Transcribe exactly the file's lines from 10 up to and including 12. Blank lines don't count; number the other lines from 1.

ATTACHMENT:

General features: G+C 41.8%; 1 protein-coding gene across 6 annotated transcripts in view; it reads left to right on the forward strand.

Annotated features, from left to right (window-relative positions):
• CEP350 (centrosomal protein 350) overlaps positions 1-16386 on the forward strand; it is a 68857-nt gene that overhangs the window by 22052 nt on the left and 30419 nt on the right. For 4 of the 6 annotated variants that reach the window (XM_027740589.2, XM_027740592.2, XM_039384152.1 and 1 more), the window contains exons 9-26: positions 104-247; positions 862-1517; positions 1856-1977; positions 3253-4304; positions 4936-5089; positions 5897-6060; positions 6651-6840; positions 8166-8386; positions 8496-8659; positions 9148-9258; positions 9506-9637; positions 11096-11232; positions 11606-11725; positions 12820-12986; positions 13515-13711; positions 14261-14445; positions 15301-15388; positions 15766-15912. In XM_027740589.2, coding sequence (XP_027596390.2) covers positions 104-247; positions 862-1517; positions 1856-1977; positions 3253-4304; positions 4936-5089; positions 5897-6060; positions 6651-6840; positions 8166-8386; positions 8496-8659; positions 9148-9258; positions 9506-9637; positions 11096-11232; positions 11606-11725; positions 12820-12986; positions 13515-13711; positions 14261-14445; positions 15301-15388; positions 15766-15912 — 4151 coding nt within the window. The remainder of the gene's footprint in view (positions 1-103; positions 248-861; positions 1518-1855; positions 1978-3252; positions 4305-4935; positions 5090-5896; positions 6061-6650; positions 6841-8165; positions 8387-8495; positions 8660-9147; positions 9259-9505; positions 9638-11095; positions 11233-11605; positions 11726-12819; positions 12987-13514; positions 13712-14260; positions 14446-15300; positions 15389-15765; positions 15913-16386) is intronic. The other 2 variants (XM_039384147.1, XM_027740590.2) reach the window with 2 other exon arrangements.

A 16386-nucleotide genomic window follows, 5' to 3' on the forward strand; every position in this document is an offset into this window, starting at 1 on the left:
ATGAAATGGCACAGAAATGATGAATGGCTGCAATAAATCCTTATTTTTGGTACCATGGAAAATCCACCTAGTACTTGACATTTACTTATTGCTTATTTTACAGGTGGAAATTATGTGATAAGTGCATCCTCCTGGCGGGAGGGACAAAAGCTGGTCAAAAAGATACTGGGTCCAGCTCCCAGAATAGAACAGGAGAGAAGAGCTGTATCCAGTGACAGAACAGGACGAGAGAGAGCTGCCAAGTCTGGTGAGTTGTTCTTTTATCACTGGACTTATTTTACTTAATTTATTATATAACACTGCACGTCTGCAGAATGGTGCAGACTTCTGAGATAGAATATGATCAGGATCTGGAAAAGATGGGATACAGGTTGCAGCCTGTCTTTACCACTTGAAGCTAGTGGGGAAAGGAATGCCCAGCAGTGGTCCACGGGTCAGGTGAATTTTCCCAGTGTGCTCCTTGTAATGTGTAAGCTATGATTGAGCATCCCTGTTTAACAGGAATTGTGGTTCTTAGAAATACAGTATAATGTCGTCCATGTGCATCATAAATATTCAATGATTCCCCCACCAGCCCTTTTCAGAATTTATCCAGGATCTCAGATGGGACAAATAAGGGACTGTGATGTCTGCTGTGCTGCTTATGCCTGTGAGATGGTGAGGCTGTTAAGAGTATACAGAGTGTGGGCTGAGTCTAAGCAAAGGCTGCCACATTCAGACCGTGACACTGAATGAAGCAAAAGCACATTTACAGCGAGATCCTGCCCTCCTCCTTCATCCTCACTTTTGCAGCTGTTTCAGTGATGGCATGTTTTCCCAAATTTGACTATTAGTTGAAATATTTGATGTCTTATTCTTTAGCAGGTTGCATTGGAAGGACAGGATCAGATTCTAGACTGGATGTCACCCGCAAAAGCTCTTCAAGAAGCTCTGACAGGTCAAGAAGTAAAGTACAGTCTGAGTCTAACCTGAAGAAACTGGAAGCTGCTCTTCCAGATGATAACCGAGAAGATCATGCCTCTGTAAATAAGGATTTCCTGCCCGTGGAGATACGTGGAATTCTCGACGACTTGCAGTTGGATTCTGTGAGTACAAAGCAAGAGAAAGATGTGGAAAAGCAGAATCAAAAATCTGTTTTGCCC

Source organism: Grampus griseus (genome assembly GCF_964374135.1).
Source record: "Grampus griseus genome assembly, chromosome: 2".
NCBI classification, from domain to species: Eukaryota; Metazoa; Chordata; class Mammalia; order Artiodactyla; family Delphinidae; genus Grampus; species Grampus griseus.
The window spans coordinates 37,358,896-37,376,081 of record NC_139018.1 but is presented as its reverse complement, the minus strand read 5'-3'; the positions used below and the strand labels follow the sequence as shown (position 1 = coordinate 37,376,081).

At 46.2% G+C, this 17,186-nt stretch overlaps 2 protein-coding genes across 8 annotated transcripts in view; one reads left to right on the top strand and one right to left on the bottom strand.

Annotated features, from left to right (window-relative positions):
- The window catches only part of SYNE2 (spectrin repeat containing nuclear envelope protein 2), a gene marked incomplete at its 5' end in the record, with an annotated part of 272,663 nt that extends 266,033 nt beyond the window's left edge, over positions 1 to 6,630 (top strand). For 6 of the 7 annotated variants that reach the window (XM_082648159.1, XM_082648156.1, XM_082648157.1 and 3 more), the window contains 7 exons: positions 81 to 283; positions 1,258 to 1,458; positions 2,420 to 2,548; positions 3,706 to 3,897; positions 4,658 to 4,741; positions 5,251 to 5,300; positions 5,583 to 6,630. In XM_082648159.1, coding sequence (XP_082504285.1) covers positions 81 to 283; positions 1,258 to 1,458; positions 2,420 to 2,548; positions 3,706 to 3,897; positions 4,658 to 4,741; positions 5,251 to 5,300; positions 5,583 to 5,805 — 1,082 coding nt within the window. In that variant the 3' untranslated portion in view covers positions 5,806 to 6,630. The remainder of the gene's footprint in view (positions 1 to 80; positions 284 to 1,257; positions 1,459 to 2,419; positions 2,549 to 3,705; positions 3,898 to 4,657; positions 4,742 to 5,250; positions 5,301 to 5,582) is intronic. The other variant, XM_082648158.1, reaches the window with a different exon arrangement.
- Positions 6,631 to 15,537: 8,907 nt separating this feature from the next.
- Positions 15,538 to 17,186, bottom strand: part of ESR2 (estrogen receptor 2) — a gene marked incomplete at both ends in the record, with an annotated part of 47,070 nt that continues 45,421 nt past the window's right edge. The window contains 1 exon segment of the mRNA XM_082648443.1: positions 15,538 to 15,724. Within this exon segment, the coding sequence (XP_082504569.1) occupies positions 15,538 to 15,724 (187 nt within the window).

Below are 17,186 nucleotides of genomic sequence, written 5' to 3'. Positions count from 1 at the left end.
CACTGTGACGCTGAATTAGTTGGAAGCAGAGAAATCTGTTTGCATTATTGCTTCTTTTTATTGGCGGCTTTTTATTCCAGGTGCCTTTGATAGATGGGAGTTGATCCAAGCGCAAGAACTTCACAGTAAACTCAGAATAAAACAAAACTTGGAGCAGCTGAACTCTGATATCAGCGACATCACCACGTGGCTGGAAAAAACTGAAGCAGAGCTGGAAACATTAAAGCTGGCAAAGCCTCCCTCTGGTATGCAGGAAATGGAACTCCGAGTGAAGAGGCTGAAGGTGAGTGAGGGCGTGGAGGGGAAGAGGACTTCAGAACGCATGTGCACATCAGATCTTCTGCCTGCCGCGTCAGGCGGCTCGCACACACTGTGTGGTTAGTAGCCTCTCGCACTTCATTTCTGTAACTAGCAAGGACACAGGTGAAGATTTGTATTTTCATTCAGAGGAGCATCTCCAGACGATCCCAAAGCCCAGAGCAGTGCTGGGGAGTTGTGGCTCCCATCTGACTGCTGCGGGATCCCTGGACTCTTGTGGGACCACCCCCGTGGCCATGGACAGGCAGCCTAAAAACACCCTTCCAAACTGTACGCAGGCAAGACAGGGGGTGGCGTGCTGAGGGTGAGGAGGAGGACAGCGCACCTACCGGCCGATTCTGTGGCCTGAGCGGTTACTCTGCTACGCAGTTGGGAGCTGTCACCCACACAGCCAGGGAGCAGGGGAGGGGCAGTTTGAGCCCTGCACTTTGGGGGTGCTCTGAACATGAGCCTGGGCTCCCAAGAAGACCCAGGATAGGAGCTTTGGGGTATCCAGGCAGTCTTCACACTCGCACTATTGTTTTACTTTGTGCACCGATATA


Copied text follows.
At 46.2% G+C, this 17,186-nt stretch overlaps 2 protein-coding genes across 8 annotated transcripts in view; one reads left to right on the top strand and one right to left on the bottom strand.

Annotated features, from left to right (window-relative positions):
- The window catches only part of SYNE2 (spectrin repeat containing nuclear envelope protein 2), a gene marked incomplete at its 5' end in the record, with an annotated part of 272,663 nt that extends 266,033 nt beyond the window's left edge, over positions 1 to 6,630 (top strand). For 6 of the 7 annotated variants that reach the window (XM_082648159.1, XM_082648156.1, XM_082648157.1 and 3 more), the window contains 7 exons: positions 81 to 283; positions 1,258 to 1,458; positions 2,420 to 2,548; positions 3,706 to 3,897; positions 4,658 to 4,741; positions 5,251 to 5,300; positions 5,583 to 6,630. In XM_082648159.1, coding sequence (XP_082504285.1) covers positions 81 to 283; positions 1,258 to 1,458; positions 2,420 to 2,548; positions 3,706 to 3,897; positions 4,658 to 4,741; positions 5,251 to 5,300; positions 5,583 to 5,805 — 1,082 coding nt within the window. In that variant the 3' untranslated portion in view covers positions 5,806 to 6,630. The remainder of the gene's footprint in view (positions 1 to 80; positions 284 to 1,257; positions 1,459 to 2,419; positions 2,549 to 3,705; positions 3,898 to 4,657; positions 4,742 to 5,250; positions 5,301 to 5,582) is intronic. The other variant, XM_082648158.1, reaches the window with a different exon arrangement.